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Hurricane Matthew: How Is FEMA Involved with My Flood Insurance?

Hurricane Matthew: How Is FEMA Involved with My Flood Insurance?

If this is the first time you have had to contact your flood insurance company about a loss, it can be confusing to understand why or how FEMA has anything to do with your flood insurance.  The reason that FEMA is involved with flood insurance is that FEMA is charged with administering the National Flood Insurance Program.  In the late 1960s and into the 1970s, many insurance companies stopped writing flood insurance policies because they were losing money on the policies.  The flood damages were just too widespread and catastrophic for insurance companies to insure.  Because people needed flood insurance to protect their property, the federal government stepped in and passed legislation that created the National Flood Insurance Program.

The National Flood Insurance Program (“NFIP”) has two programs: the NFIP direct program and the “Write Your Own” (“WYO”) program.  Both programs issue Standard Flood Insurance Policies (“SFIPs”), collect premiums, handle and adjust claims, and issue payments to insured.  The same identical SFIPs are issued under both programs.  Under the direct program, the issuance, handlings and payment of claims is handled directly by the federal government.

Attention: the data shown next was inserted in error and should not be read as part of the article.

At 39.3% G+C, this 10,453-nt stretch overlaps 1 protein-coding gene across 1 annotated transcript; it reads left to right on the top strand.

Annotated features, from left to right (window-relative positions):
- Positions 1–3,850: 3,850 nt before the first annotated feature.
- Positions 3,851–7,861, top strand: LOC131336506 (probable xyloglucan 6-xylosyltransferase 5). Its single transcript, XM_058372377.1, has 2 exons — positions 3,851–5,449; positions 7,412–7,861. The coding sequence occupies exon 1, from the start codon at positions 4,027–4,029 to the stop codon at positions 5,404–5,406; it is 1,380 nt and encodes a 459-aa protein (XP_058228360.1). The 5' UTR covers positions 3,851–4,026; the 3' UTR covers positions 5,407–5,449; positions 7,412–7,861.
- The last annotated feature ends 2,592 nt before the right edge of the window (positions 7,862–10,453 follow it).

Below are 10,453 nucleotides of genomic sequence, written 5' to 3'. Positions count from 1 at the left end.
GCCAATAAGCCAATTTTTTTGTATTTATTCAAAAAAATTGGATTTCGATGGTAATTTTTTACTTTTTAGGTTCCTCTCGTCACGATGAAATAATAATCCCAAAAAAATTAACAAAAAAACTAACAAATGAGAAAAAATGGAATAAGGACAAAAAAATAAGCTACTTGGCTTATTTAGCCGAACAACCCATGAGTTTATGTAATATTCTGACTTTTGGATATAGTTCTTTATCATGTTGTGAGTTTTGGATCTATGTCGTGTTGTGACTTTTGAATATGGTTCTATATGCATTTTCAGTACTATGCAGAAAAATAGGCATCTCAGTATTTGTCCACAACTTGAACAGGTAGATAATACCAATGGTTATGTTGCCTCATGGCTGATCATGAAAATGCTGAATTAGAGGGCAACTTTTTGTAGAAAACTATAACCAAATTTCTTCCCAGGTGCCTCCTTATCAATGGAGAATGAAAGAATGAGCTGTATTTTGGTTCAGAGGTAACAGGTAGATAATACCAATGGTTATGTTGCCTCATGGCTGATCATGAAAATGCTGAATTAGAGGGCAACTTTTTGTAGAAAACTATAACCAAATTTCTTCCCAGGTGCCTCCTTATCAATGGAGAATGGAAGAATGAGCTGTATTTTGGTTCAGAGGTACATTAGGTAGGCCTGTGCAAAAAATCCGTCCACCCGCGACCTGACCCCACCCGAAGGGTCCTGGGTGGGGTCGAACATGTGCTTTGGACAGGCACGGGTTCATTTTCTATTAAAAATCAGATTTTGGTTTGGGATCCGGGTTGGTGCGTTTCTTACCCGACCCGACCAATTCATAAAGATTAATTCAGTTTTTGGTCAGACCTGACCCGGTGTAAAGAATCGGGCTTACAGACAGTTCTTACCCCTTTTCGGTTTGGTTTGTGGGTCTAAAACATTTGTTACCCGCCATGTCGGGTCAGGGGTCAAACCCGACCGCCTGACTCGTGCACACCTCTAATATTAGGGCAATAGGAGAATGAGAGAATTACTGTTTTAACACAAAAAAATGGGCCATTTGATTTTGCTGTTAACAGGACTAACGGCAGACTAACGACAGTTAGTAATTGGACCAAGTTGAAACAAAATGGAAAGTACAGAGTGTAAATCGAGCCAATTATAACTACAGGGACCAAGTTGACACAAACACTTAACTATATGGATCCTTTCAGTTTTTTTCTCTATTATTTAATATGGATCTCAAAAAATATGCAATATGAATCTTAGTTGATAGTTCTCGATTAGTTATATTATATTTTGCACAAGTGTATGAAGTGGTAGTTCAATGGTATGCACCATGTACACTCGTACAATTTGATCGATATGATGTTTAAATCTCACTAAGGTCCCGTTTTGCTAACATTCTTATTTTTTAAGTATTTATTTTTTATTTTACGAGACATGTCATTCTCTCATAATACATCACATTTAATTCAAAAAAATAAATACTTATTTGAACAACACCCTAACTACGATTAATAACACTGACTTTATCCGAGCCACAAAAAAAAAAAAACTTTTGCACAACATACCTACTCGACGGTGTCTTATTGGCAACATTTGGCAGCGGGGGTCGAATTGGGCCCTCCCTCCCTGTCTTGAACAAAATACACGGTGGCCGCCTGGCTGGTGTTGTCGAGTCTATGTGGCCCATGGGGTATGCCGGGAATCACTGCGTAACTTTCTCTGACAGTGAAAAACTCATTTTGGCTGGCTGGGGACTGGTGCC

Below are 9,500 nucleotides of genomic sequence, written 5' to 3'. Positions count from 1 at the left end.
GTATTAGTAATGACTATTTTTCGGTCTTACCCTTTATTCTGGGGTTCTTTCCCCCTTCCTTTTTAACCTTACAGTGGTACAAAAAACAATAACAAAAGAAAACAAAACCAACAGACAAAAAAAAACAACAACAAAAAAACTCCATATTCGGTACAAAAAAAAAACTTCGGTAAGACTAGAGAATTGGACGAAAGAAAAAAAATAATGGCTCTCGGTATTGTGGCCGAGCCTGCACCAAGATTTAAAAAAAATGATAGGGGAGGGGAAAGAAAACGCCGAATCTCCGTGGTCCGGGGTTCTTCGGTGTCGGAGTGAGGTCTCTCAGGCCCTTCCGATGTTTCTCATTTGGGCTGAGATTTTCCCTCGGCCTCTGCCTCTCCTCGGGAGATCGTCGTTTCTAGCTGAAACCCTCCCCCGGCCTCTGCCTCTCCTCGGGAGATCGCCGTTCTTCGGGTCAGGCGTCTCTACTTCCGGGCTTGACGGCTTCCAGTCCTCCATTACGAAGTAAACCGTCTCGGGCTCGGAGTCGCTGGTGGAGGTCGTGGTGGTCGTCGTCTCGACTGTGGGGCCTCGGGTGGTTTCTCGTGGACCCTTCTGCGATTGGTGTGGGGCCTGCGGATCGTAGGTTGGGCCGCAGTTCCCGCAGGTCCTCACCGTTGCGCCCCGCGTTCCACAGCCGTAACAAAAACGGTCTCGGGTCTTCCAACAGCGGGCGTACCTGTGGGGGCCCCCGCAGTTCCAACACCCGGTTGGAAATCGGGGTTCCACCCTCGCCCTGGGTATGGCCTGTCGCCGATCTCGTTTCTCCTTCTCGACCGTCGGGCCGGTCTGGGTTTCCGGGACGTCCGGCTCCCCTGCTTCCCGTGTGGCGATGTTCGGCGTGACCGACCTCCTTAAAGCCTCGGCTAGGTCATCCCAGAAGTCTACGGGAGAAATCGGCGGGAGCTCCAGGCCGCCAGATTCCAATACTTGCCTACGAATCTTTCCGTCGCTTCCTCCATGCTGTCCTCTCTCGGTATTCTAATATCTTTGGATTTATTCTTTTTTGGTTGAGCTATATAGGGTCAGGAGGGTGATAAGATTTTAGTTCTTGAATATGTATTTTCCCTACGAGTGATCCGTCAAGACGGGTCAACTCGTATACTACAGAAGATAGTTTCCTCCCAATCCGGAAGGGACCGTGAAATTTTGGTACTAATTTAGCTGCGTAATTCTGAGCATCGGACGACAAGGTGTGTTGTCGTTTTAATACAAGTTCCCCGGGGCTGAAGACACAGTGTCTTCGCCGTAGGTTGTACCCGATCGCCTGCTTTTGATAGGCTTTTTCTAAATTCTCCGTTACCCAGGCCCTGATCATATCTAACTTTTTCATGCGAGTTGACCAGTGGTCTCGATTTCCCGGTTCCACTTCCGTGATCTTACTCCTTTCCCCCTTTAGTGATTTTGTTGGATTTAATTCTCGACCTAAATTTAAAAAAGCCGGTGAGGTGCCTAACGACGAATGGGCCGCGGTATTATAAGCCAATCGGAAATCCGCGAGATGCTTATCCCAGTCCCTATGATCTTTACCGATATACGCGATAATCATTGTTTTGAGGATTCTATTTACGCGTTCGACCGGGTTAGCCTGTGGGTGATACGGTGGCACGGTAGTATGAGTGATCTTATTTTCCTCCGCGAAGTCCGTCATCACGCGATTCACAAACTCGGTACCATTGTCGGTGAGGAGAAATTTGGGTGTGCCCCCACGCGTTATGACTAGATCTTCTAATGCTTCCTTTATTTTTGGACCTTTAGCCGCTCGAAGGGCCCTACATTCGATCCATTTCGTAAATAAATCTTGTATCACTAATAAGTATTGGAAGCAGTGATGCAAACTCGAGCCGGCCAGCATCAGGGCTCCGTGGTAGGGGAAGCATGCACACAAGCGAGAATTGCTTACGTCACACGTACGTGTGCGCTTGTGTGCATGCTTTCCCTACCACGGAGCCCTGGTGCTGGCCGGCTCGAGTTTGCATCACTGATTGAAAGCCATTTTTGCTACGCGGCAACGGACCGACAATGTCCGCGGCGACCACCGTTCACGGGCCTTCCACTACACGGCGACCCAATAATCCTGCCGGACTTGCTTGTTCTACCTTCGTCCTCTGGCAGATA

The WYO program was started in 1983.  It allows private insurance companies to issue and service federally backed SFIPs under their own names, collect premiums, and pay claims.   They are reimbursed by FEMA for these services. The flood policy is backed by the federal government rather than the private insurance company and claims and expenses are paid from U.S. Treasury funds.  The WYO program now accounts for approximately ninety-percent (90%) of all flood insurance policies.  Most of the well-known property and casualty companies participate in the WYO program.

Private flood insurance policies and excess flood insurance policies still exist, but are not subject to FEMA administration or rules, and are only subject to the terms set forth in the policy between the insurance company and the policyholder.

About the Author: Christopher W. Gerold is an attorney in Chiesa Shahinian & Giantomasi’s (“CSG”) Disaster Recovery Claims Group. Chris represents homeowners, condominium associations and businesses with their insurance claims with a special focus on flood insurance.  For more information on flood insurance and ways CSG can help you with your flood insurance claim, please contact Chris at (973) 530-2061.